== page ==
If I hadn't been a good athlete, I'm not sure I would have ever left the country. What if I had never received that phone call? Perhaps I would have gone to UCLA, or maybe I would have gone to Miami anyway, without that curiosity about those little yellow and green and orange spots on a map. But maybe that curiosity was always there. There was that presentation given by the school counselor in Mr. Rawers's fifth grade class. She had just returned from a vacation to Italy and Greece and showed us slides from her trip. I remember experiencing a profound sadness as I looked at the ruins of those once great civilizations. That was about the time I was reading Edith Hamilton's book on Greek mythology, which I found fascinating. And then there were Mr. Daugherty's eighth grade geography map drills, when I learned where on the map were every country, major city, river, body of water, mountain chain, etc. I excelled in those contests, when he'd call out a geographical place and students before two maps had to compete to point to it first. My mom even let me hang a map in the hallway so I could practice. So I guess there were clues.

Still, it was that opportunity to go to Australia that made me realize I could visit those places myself. I think that's a big problem in America - people just don't think they can go to those places. It doesn't occur to them to go to Paris instead of Disneyworld or to the Alps instead of the Rockies. I was talking to a guy last night who has lived in Germany for seven years who can't get his Floridian father to visit him unless he comes back to Washington, though for his father it's a nine hour flight to Munich and a twelve hour drive to Washington. It makes no sense to the well-traveled. That's why I'm reflecting upon my first venture beyond our nation's borders, trying to figure out a way to get more Americans out of their red, white, and blue cocoons. Only when you travel outside it can you see America for what it really is, and trust me, you undergo an awakening. Unless you choose not to (and there's plenty of that.)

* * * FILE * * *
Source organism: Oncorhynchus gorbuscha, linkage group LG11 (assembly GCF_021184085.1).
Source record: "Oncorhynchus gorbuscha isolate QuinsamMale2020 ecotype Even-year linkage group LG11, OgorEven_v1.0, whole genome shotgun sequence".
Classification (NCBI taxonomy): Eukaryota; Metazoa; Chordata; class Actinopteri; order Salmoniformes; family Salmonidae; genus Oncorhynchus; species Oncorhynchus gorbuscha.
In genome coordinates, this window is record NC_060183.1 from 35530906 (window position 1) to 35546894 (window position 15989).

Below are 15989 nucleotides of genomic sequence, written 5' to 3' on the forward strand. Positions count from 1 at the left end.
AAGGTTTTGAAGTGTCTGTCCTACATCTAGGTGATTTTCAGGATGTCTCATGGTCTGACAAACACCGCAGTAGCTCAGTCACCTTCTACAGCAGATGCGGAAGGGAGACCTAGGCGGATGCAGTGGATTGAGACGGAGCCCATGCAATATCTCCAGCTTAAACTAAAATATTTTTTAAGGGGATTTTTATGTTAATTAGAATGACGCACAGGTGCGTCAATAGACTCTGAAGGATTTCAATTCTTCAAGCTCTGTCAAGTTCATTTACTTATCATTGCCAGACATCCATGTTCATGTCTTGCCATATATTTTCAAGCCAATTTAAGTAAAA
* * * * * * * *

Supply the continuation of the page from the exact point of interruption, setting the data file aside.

The school counselor's slideshow was the only exposure to the world outside the US that I can remember in elementary school. I vaguely remember learning the countries of Western Europe, mostly because I was puzzled about why we stopped paying attention to the map at a line down the middle of the continent. We weren't really allowed to talk about those countries in Eastern Europe due to our mandatory hatred of the Soviet Union. I'm sure students these days have more exposure to the outside world than I did simply by virtue of technology. But with the state of our education system and the way we produce cultural zombies with our standardized tests and common core principles, I imagine that their exposure is far too limited. Worse, our vastly unequal school districts leave some schools without access to our grand new technological world. Heck, some of them can't even get updated textbooks, let alone new computers. My high school sophomore World History textbook was from 1960 - the Vietnam War hadn't even happened when it was published. That was twenty years ago, and the problem of outdated textbooks hasn't improved much.